“We provide pro-bono work that is mutually beneficial for our clients to get new student perspective and for our members to hone their consulting skills,” said Diya Shreenath ’24, an accounting major and data science minor from Goldsboro, North Carolina.
Students even had the opportunity to connect with an alumnus during their Fall Term WLSC experience. Enrico “Rick” de Alessandrini ’84, P’23, owner of Sassaia Winery, said the opportunity to partner with W&L students provided an added layer to his relationship with the university. The student team working with Sassaia researched areas for the brand’s potential market expansion in Europe, while plans are underway to expand the brand on campus (Sassaia’s wine will be served at events surrounding the next Mock Convention in February 2024). De Alessandrini said working with WLSC provides students with a valuable professional experience while offering employers a fresh perspective on new ways to market their company’s product.
One student team also tackled a project quite close to home – the university’s own Writing Center. Bill Oliver, the center’s director, said the group delivered a polished final product detailing ways to advertise the Writing Center’s wide range of resources more effectively to students and faculty.
“The group took a comprehensive approach to the task,” Oliver said. “They studied all the data we provided them, surveyed faculty and students about their perceptions of the Writing Center, and explored creative ways in which we could make an already good operation even better.”
The students provided Oliver with a detailed content plan for social media marketing, strategies for faculty outreach that target new faculty members and ideas for structured collaborations with entities like the Williams Investment Society that would introduce students to the center’s resources for oral presentation preparation. Matt Bell ’24, an economics and Spanish double major from Colts Neck, New Jersey, who served as team lead on the project, said the team collaborated with W&L students from another undergraduate course about social media strategy to help them design the proposed social media plan for the center, focusing their efforts around increasing student awareness.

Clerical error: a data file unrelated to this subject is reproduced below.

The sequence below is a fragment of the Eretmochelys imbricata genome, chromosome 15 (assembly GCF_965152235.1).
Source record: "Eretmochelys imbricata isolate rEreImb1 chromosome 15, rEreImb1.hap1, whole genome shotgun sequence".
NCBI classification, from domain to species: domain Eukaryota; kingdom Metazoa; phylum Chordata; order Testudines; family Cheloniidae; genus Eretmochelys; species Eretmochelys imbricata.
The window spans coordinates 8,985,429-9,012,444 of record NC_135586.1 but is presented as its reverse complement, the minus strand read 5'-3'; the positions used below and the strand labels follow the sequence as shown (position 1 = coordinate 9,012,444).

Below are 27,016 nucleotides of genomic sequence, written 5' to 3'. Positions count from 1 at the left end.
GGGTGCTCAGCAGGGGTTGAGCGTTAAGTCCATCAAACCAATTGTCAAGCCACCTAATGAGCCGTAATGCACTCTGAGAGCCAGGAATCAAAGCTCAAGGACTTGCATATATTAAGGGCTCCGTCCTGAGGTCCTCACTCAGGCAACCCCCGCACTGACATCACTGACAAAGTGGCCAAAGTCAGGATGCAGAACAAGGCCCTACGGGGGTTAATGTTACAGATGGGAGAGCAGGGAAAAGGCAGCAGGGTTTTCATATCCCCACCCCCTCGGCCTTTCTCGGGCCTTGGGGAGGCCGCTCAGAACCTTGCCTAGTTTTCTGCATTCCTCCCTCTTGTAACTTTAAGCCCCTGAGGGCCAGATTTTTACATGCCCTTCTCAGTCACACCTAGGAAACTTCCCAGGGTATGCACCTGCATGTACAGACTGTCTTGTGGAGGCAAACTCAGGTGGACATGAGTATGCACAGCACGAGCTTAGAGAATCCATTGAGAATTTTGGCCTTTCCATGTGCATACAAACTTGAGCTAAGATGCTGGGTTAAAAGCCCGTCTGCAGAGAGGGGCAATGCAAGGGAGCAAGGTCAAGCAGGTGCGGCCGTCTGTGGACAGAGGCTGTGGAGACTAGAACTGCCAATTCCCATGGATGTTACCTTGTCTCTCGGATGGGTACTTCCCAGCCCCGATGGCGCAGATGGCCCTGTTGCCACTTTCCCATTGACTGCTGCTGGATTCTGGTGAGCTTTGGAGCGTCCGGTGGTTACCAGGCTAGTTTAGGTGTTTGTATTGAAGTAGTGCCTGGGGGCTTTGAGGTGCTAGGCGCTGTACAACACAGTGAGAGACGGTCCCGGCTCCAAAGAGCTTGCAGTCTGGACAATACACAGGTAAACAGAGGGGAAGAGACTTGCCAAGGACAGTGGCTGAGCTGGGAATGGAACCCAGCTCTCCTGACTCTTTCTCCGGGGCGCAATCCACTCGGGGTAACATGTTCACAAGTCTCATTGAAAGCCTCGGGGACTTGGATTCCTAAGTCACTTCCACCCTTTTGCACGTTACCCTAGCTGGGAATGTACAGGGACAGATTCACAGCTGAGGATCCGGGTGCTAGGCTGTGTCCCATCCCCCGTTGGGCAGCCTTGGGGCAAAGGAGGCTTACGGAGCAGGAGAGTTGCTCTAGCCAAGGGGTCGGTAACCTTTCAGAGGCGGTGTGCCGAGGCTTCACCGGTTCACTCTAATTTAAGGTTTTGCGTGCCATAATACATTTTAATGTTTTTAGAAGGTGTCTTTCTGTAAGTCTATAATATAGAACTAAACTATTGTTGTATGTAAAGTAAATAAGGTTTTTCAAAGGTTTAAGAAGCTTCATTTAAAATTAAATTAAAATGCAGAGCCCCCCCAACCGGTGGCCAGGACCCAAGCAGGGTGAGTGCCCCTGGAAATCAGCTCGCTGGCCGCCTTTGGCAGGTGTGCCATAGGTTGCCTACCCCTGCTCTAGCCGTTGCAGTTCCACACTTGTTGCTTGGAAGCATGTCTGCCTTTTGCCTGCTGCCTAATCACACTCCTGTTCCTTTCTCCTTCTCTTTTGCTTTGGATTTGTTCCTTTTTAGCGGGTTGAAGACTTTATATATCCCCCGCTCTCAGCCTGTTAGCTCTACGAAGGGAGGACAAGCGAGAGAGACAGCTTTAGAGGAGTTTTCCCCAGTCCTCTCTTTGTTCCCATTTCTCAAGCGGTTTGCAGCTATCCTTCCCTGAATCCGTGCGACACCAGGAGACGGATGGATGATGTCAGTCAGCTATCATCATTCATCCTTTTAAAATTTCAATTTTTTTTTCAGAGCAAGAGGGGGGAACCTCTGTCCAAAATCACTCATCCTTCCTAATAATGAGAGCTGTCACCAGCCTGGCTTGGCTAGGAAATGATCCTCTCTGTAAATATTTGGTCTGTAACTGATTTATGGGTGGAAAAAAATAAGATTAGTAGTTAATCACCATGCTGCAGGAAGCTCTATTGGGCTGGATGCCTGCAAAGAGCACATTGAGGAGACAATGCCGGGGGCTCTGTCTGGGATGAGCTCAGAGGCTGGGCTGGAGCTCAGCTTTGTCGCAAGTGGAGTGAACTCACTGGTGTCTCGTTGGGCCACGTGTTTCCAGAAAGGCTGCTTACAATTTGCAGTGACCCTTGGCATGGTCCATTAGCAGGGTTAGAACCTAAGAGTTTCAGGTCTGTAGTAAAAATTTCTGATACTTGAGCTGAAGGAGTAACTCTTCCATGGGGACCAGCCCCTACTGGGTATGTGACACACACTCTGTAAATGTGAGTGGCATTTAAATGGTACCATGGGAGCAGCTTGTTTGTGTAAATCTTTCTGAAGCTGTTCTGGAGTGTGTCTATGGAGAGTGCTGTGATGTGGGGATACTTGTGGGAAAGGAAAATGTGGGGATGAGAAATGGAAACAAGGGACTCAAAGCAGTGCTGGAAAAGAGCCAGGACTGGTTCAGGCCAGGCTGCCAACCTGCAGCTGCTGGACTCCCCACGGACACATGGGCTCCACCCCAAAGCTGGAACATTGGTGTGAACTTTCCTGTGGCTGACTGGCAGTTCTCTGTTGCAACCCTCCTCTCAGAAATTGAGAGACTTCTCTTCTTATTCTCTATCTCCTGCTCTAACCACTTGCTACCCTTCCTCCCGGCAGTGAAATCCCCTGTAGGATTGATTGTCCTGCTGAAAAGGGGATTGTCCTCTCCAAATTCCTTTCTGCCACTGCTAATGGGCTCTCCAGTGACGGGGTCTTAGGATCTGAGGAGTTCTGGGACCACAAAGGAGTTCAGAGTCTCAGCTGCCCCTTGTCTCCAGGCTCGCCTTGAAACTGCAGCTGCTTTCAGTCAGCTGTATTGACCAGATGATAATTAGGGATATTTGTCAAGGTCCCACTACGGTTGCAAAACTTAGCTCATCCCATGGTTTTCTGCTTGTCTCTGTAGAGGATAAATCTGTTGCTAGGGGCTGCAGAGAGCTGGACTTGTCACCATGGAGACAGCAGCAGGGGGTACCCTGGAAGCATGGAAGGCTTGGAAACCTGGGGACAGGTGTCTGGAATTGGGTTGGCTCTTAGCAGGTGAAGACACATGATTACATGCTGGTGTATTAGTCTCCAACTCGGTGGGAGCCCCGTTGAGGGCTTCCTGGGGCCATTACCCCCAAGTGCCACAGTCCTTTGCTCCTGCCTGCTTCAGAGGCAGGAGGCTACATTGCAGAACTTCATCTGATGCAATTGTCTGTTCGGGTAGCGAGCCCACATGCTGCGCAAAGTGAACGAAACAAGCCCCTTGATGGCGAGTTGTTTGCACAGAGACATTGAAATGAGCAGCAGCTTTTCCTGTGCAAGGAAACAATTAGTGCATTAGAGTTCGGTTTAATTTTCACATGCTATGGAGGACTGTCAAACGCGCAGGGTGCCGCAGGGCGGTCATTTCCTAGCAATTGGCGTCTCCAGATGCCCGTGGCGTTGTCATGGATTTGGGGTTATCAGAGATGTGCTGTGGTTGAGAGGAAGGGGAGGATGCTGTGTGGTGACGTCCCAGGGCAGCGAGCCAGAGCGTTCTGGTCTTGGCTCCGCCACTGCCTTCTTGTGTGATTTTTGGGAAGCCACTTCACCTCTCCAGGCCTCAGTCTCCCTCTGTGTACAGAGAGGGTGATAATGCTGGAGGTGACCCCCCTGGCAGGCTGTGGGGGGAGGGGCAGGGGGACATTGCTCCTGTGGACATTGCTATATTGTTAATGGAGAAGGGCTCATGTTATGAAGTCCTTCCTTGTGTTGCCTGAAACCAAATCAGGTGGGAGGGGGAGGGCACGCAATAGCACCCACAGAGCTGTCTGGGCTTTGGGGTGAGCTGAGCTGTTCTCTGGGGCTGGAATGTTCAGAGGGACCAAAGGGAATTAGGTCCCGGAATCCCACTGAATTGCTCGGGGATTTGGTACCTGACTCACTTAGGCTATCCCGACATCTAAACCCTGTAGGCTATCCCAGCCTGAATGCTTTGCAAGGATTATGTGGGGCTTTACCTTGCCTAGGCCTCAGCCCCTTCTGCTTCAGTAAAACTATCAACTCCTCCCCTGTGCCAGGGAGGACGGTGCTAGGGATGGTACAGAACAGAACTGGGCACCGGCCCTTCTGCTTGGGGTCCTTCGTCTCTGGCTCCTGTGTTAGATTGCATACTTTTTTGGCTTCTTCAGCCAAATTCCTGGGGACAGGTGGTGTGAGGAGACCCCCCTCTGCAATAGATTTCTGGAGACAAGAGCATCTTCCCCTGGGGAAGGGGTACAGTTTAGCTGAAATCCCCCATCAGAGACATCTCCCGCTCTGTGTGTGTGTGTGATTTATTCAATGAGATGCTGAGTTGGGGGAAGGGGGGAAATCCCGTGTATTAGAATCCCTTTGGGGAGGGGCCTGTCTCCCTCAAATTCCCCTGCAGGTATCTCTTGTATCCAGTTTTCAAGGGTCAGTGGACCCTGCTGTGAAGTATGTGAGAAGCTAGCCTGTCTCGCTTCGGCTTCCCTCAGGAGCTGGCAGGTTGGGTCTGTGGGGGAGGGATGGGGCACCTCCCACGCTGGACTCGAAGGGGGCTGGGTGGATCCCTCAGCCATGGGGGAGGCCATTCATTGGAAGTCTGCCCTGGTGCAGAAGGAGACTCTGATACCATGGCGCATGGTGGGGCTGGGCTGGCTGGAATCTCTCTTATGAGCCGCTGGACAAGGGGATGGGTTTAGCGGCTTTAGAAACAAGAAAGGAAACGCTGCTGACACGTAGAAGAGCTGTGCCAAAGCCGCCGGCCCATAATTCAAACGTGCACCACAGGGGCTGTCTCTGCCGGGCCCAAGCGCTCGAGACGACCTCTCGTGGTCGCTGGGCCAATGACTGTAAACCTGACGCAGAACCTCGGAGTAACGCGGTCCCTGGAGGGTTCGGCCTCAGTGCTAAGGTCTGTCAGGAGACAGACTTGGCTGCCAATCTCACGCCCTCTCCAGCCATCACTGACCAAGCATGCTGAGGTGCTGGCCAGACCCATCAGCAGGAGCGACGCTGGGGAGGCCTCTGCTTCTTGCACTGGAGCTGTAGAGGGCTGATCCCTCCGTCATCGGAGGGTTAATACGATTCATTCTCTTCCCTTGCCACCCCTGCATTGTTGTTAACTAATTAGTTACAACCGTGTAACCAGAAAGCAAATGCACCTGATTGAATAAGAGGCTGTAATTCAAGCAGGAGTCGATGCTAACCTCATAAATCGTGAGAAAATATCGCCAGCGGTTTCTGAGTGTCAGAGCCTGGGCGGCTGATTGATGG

“We quickly learned that students who had worked with Writing Center tutors were extremely pleased with the instruction they received and that we would not need to focus on improving the Writing Center’s offering of services as much as student awareness,” Bell said.
In addition to handing their clients a final product, students in the course send client deliverables to Tanlu and WLSC’s executive directors at the end of the course for evaluation and feedback. Tanlu said he was impressed at how thoughtfully and creatively this group of students approached their work with clients.
“It’s always surprising – even if it shouldn’t be, since I’ve seen this every semester – and impressive how much work students have done and the creative solutions they have produced,” Tanlu said.
Tanlu will be handing WLSC over temporarily next term to Elizabeth Oliver, associate dean of the Williams School and Lewis Whitaker Adams Professor in Commerce and one of WLSC’s co-founders, while he takes a sabbatical semester in the winter. Students in this fall’s course, who presented him with a parting gift during their final presentations, said he will be missed during his absence.
“He does a fantastic job of offering feedback to each team and facilitating conversations within WLSC that really enrich each project,” said Bell.
For more information about Washington and Lee Student Consulting, visit their website.